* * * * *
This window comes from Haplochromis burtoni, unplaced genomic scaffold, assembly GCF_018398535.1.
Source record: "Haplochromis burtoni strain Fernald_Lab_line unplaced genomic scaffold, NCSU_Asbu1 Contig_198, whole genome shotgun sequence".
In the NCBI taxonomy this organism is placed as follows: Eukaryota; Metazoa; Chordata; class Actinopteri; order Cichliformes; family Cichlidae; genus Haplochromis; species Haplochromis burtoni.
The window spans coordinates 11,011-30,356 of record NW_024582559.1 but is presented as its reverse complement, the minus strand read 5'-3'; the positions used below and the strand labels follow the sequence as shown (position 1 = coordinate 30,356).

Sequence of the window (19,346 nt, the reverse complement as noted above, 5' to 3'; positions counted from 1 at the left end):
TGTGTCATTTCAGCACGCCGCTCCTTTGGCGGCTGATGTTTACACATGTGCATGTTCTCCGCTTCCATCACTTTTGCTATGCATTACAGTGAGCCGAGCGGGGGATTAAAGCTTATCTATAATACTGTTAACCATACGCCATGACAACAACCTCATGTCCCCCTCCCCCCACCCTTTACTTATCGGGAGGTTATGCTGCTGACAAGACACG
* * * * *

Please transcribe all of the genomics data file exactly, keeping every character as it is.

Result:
This window comes from Haplochromis burtoni, unplaced genomic scaffold, assembly GCF_018398535.1.
Source record: "Haplochromis burtoni strain Fernald_Lab_line unplaced genomic scaffold, NCSU_Asbu1 Contig_198, whole genome shotgun sequence".
In the NCBI taxonomy this organism is placed as follows: Eukaryota; Metazoa; Chordata; class Actinopteri; order Cichliformes; family Cichlidae; genus Haplochromis; species Haplochromis burtoni.
The window spans coordinates 11,011-30,356 of record NW_024582559.1 but is presented as its reverse complement, the minus strand read 5'-3'; the positions used below and the strand labels follow the sequence as shown (position 1 = coordinate 30,356).

Sequence of the window (19,346 nt, the reverse complement as noted above, 5' to 3'; positions counted from 1 at the left end):
TGTGTCATTTCAGCACGCCGCTCCTTTGGCGGCTGATGTTTACACATGTGCATGTTCTCCGCTTCCATCACTTTTGCTATGCATTACAGTGAGCCGAGCGGGGGATTAAAGCTTATCTATAATACTGTTAACCATACGCCATGACAACAACCTCATGTCCCCCTCCCCCCACCCTTTACTTATCGGGAGGTTATGCTGCTGACAAGACACG